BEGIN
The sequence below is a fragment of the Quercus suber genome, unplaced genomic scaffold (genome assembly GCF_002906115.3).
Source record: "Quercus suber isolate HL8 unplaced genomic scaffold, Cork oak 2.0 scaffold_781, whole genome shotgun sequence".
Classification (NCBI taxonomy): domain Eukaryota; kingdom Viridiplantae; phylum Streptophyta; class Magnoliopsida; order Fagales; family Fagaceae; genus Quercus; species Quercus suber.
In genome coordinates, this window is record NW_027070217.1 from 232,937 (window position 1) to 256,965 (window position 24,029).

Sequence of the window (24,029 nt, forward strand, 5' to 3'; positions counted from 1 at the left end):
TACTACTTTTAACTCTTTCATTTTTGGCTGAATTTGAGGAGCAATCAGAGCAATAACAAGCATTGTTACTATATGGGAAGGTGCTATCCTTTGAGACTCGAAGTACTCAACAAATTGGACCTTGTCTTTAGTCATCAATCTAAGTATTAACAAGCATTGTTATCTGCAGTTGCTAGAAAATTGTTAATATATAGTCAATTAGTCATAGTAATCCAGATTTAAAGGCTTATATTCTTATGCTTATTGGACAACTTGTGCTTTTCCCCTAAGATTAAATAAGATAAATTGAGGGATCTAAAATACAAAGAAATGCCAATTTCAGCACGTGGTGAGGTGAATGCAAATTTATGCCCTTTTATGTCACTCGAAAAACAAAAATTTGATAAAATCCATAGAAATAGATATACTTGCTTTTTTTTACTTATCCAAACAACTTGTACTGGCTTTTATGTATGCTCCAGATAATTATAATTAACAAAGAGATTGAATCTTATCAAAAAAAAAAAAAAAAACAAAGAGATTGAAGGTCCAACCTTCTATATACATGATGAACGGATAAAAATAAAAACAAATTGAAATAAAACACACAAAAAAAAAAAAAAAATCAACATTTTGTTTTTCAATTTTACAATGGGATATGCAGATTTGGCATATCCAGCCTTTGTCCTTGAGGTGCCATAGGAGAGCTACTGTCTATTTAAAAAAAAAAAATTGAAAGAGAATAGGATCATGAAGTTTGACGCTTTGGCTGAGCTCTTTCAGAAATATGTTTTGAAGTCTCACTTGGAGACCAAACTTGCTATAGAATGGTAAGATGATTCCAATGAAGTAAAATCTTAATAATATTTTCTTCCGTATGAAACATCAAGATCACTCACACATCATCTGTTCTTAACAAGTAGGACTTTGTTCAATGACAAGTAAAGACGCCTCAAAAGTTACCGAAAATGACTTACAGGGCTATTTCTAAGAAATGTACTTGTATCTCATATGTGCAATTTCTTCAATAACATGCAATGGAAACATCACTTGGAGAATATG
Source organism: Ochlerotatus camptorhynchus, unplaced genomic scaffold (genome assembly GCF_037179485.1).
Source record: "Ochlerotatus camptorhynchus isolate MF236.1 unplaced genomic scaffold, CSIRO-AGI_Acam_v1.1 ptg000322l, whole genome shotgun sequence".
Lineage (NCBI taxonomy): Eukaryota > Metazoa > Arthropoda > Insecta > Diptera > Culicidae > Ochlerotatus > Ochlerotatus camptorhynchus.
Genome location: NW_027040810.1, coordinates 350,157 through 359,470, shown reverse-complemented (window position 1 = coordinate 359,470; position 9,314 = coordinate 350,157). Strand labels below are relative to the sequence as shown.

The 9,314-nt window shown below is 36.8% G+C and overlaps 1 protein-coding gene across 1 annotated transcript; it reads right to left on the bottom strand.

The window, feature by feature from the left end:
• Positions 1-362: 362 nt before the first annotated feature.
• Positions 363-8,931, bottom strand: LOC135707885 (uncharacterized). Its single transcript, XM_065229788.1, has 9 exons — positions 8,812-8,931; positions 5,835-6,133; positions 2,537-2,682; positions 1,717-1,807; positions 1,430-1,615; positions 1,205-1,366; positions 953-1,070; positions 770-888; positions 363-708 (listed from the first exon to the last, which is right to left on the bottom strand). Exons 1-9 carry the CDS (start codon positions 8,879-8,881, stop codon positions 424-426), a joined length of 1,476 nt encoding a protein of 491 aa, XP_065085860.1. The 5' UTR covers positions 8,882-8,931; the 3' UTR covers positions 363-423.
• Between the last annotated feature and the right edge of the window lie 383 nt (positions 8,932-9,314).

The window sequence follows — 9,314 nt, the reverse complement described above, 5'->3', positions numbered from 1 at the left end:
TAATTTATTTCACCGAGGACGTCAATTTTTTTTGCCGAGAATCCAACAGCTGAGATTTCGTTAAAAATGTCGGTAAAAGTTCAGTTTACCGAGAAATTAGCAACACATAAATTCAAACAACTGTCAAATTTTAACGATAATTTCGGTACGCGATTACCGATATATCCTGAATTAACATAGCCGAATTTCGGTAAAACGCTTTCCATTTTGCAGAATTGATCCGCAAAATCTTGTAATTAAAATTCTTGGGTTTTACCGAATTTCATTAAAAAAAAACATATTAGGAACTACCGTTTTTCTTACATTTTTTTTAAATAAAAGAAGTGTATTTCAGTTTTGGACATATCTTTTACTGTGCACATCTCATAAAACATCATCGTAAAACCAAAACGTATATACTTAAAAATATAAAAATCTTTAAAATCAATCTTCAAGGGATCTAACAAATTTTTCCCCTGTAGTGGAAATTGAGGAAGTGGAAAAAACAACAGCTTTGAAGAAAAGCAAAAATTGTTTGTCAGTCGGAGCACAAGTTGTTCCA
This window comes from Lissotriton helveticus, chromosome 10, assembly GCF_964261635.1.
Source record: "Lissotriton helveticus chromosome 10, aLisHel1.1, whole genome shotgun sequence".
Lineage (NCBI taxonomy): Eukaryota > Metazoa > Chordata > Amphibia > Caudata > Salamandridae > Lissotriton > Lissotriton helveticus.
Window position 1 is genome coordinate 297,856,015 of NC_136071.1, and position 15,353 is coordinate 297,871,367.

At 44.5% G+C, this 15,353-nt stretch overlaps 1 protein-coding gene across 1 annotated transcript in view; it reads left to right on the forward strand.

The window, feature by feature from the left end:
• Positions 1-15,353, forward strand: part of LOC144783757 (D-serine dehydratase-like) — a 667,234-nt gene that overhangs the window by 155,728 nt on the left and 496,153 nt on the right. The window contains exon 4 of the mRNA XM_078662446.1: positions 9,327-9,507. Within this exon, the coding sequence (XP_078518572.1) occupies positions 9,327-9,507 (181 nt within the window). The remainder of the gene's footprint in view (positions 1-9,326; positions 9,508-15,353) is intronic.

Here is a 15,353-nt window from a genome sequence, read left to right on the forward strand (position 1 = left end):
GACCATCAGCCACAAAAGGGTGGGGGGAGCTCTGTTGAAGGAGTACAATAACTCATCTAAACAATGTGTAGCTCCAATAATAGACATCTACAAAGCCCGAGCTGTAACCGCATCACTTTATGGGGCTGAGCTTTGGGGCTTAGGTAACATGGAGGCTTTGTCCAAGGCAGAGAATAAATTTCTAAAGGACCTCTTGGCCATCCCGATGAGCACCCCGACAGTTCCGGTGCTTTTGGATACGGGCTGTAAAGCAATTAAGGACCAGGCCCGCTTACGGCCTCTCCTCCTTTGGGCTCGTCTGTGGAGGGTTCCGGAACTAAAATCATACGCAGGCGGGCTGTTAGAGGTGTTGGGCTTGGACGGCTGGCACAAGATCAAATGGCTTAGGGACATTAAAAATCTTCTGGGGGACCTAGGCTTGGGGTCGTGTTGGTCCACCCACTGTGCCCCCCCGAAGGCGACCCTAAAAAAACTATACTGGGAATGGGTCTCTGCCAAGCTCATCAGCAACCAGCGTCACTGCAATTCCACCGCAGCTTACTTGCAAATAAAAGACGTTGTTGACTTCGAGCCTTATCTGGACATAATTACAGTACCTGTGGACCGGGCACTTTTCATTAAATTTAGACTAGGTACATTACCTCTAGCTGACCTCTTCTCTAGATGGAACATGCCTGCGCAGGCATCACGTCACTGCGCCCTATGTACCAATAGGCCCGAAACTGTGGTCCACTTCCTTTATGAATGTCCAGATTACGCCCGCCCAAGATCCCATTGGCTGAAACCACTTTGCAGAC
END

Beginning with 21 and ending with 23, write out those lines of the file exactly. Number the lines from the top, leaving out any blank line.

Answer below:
Window position 1 is genome coordinate 297,856,015 of NC_136071.1, and position 15,353 is coordinate 297,871,367.

At 44.5% G+C, this 15,353-nt stretch overlaps 1 protein-coding gene across 1 annotated transcript in view; it reads left to right on the forward strand.

The window, feature by feature from the left end: